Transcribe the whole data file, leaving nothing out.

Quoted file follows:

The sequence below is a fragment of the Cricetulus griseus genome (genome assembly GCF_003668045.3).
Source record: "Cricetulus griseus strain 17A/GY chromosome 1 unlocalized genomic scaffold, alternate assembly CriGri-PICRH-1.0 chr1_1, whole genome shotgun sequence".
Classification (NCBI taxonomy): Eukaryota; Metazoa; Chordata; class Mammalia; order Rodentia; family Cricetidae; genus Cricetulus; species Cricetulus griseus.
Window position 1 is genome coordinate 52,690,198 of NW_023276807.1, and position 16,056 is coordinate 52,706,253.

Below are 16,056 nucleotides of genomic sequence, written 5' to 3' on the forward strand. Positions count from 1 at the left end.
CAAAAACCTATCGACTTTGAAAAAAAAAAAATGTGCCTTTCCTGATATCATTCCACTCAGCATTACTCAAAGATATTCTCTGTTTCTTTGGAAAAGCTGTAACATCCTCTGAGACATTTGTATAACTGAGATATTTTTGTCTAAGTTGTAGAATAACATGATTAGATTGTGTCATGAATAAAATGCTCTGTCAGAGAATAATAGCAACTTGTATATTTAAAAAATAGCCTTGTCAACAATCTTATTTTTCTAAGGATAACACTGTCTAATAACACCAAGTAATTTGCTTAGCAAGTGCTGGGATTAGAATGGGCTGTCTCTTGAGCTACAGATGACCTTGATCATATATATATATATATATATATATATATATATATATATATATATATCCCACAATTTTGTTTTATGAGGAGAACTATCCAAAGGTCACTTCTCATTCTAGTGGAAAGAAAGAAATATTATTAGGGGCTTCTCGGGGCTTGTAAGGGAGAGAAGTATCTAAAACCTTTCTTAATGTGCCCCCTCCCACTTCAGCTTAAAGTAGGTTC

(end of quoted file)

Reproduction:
The sequence below is a fragment of the Cricetulus griseus genome (genome assembly GCF_003668045.3).
Source record: "Cricetulus griseus strain 17A/GY chromosome 1 unlocalized genomic scaffold, alternate assembly CriGri-PICRH-1.0 chr1_1, whole genome shotgun sequence".
Classification (NCBI taxonomy): Eukaryota; Metazoa; Chordata; class Mammalia; order Rodentia; family Cricetidae; genus Cricetulus; species Cricetulus griseus.
Window position 1 is genome coordinate 52,690,198 of NW_023276807.1, and position 16,056 is coordinate 52,706,253.

Below are 16,056 nucleotides of genomic sequence, written 5' to 3' on the forward strand. Positions count from 1 at the left end.
CAAAAACCTATCGACTTTGAAAAAAAAAAAATGTGCCTTTCCTGATATCATTCCACTCAGCATTACTCAAAGATATTCTCTGTTTCTTTGGAAAAGCTGTAACATCCTCTGAGACATTTGTATAACTGAGATATTTTTGTCTAAGTTGTAGAATAACATGATTAGATTGTGTCATGAATAAAATGCTCTGTCAGAGAATAATAGCAACTTGTATATTTAAAAAATAGCCTTGTCAACAATCTTATTTTTCTAAGGATAACACTGTCTAATAACACCAAGTAATTTGCTTAGCAAGTGCTGGGATTAGAATGGGCTGTCTCTTGAGCTACAGATGACCTTGATCATATATATATATATATATATATATATATATATATATATATATATATCCCACAATTTTGTTTTATGAGGAGAACTATCCAAAGGTCACTTCTCATTCTAGTGGAAAGAAAGAAATATTATTAGGGGCTTCTCGGGGCTTGTAAGGGAGAGAAGTATCTAAAACCTTTCTTAATGTGCCCCCTCCCACTTCAGCTTAAAGTAGGTTC